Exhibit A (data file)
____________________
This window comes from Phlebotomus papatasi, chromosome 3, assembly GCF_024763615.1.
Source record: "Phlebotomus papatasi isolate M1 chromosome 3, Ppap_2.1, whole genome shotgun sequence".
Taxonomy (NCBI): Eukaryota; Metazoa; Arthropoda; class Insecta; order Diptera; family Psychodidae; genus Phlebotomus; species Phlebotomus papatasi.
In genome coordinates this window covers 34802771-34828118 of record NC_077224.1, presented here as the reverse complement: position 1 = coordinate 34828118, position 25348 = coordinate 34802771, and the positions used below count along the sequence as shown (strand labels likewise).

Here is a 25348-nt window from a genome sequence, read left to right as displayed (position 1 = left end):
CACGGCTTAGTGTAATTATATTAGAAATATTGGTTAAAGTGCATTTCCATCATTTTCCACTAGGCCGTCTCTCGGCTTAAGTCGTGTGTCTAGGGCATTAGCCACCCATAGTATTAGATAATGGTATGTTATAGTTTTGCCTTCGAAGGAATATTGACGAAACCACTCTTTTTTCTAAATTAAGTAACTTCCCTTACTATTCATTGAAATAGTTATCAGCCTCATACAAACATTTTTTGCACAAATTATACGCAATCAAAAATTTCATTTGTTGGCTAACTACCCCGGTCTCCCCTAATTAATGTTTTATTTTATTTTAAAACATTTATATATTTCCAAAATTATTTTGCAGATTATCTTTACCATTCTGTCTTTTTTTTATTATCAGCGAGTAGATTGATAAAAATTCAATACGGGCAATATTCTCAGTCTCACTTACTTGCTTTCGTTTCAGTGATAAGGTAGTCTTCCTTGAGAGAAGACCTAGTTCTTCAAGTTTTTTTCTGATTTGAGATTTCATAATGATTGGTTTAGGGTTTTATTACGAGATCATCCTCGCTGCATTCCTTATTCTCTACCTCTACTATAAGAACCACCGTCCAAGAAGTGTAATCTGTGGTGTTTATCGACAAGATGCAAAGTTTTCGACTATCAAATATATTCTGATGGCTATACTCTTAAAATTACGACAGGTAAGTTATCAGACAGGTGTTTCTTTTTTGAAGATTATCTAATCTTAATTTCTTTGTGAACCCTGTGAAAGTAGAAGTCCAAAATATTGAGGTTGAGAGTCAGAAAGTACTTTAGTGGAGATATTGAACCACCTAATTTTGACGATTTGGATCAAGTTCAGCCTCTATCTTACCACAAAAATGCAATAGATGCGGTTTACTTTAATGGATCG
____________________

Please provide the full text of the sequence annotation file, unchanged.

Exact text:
This window comes from Phlebotomus papatasi, chromosome 3, assembly GCF_024763615.1.
Source record: "Phlebotomus papatasi isolate M1 chromosome 3, Ppap_2.1, whole genome shotgun sequence".
Taxonomy (NCBI): Eukaryota; Metazoa; Arthropoda; class Insecta; order Diptera; family Psychodidae; genus Phlebotomus; species Phlebotomus papatasi.
In genome coordinates this window covers 34802771-34828118 of record NC_077224.1, presented here as the reverse complement: position 1 = coordinate 34828118, position 25348 = coordinate 34802771, and the positions used below count along the sequence as shown (strand labels likewise).

Here is a 25348-nt window from a genome sequence, read left to right as displayed (position 1 = left end):
CACGGCTTAGTGTAATTATATTAGAAATATTGGTTAAAGTGCATTTCCATCATTTTCCACTAGGCCGTCTCTCGGCTTAAGTCGTGTGTCTAGGGCATTAGCCACCCATAGTATTAGATAATGGTATGTTATAGTTTTGCCTTCGAAGGAATATTGACGAAACCACTCTTTTTTCTAAATTAAGTAACTTCCCTTACTATTCATTGAAATAGTTATCAGCCTCATACAAACATTTTTTGCACAAATTATACGCAATCAAAAATTTCATTTGTTGGCTAACTACCCCGGTCTCCCCTAATTAATGTTTTATTTTATTTTAAAACATTTATATATTTCCAAAATTATTTTGCAGATTATCTTTACCATTCTGTCTTTTTTTTATTATCAGCGAGTAGATTGATAAAAATTCAATACGGGCAATATTCTCAGTCTCACTTACTTGCTTTCGTTTCAGTGATAAGGTAGTCTTCCTTGAGAGAAGACCTAGTTCTTCAAGTTTTTTTCTGATTTGAGATTTCATAATGATTGGTTTAGGGTTTTATTACGAGATCATCCTCGCTGCATTCCTTATTCTCTACCTCTACTATAAGAACCACCGTCCAAGAAGTGTAATCTGTGGTGTTTATCGACAAGATGCAAAGTTTTCGACTATCAAATATATTCTGATGGCTATACTCTTAAAATTACGACAGGTAAGTTATCAGACAGGTGTTTCTTTTTTGAAGATTATCTAATCTTAATTTCTTTGTGAACCCTGTGAAAGTAGAAGTCCAAAATATTGAGGTTGAGAGTCAGAAAGTACTTTAGTGGAGATATTGAACCACCTAATTTTGACGATTTGGATCAAGTTCAGCCTCTATCTTACCACAAAAATGCAATAGATGCGGTTTACTTTAATGGATCG